Bahraini startup streams success?

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For 10 years Ali Mahmood was obsessed with amateur motorbike and go-kart racing.

He wanted to take his love of the sports to another level though - he wanted sponsorship. “I wanted to continue but it was hard,” he told Wamda. “[I was] rejected many times, so I looked at why they were rejecting me.”

Mahmood realized that companies were not giving out sponsorship because no one was actually watching the sport on TV - an impossibility because they weren’t even broadcast.

A project coordinator for a supermarket at the time he says that it was his passion that led him towards creating a live-streaming channel.

Drift UAE earlier this year
A still from Drift UAE earlier this year. (Images via Utrack)

Back in 2013 if you wanted to see drag racing at the Bahrain International Circuit, a Dodge Challenger race in Riyadh, or any of the Drift UAE season, you had one option - to be there.

Now, thanks to Mahmood, you have a second option.

Since February 2013, Mahmood’s startup has been live-streaming sporting events.

Servicing the niche

After much chasing Wamda was unable to get a comment from any sports channels on why they don’t cover the smaller events like drag- or go-kart racing.

But Mahmood says the demand is there.

“In the Middle East we love the engines, the sound. [Those running these events] have been complaining for many years that there is no investment, and in Europe, they have the whole package,” he said. “Over here they don’t understand the business of motor sports. If you are looking to improve the industry, we come in with our own solution.”

Mahmood and his friend Hassan Aldoy began their experiment by filming a go-kart race in Bahrain and live streaming it over the internet. Mahmood says they were “kind of broke” at the time.

Ali Mahmood
Ali Mahmood.

They took the idea to a Startup Weekend Bahrain in 2011, where they won first place and $10,000, which kept them going for a year. Then in 2014 they caught the eye of 500 Startups founder Dave McClure and spent seven months refining their business model in the Silicon Valley hot house.

Now operating in more than 15 countries, from Europe to the Middle East, they have four staff and 12 part-timers in Bahrain.

Cracking outside markets

Utrack isn’t alone in their service and entering an international market there are others to contend with.

In August, Facebook launched its Mentions app. So far this allows “public figures”, like actors, sports stars and politicians, to live stream through Facebook.

Other apps like Meerkat and Periscope have seen exponential growth in users - they’ve collectively been downloaded several million times since their respective launches this year.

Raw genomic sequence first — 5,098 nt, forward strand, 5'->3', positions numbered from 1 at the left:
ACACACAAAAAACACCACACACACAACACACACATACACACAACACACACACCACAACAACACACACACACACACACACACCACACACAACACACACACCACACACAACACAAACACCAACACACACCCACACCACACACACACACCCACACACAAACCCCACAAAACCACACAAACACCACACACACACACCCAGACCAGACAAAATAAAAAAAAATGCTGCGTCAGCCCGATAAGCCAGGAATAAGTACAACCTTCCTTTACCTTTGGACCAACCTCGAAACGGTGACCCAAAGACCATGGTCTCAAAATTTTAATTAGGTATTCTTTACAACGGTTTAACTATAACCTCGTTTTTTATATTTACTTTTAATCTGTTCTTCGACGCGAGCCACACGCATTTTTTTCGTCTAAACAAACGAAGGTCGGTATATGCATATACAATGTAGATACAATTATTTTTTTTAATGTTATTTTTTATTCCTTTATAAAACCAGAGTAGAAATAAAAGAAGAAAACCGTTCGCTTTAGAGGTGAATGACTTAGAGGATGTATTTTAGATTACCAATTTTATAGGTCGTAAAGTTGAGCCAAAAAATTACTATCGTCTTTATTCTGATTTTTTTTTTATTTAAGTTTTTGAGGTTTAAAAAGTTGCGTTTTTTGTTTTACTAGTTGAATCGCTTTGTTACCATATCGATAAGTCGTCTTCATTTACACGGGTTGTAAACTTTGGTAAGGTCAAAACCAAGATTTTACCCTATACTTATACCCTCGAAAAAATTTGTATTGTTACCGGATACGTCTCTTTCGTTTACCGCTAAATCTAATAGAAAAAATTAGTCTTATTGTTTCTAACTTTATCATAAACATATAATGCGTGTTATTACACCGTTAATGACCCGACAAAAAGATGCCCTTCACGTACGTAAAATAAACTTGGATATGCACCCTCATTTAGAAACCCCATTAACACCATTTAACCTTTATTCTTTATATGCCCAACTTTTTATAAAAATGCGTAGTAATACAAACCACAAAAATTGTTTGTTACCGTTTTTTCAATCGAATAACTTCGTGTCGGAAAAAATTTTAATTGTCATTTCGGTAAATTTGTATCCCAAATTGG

There is also the move to mobile gaming being live streamed. Mobcrush, who live-streams games raised $11 million a few weeks ago and YouTube have just launched their gaming channel (after failing miserably with simple live-streaming), and rounds like this are being raised.

There should be no fear on entering an international market says Sam Jacobs, senior VP of sales and marketing at Livestream, the high-quality video streaming platform has been running since 2007. If anything it’s the region’s established players that need to be on their toes.

“I think stations in Bahrain should be threatened but smaller companies will have a different vision. TV stations are limited because they have limited space. [The] internet is unlimited space and inventory.”

“I think there is an opportunity for growth when it comes to sports,” Jacobs told Wamda.

When it comes to what is being streamed Jacobs broke it down into two parts. There are “spontaneous moments”, those that are consumer-driven by the likes of Periscope or Meerkat, such as the guy walking down the street commentating his walk to work.

The other is the organized event where there is actually a production budget. These could be anything from a high-school sporting event to a birthday party.

“In terms of the opportunities for things to be live streamed I think we’re at the beginning of an overall growth cycle,” said Jacobs. The lowering of production costs and upgrading of technology makes it easier.

Large leagues like the NFL or Premier League, for example, have their own platforms on which to broadcast, and contrary to fears sponsors or leagues might have had about applications like Periscope putting a dent in their business, however, shaky handed side views of a boxing match aren’t going to top hi-def.

Utrack's homepage

Back to the Middle East

While Utrack is focusing on the sports that are largely being ignored by TV channels, it is within their plans to expand to other events.

Already covering sporting events like the IODA Asian Championship, and the WWA Wake Park Worlds Championship from Al Forsan International Sports Resort in Abu Dhabi, they are looking to cover ice hockey, golf and bowling, as well as business events and concerts.

Mahmood believes it is often the case that people in the region are sceptical of a product that comes from the region. “At the start we were struggling to get the attention and trust of people,” he said.

However, not only is interest in what they’re offering growing, they have also managed to raise $500,000 from Bahraini investors (as yet undisclosed), an improvement the cofounder attributes to having spend time in Silicon Valley.

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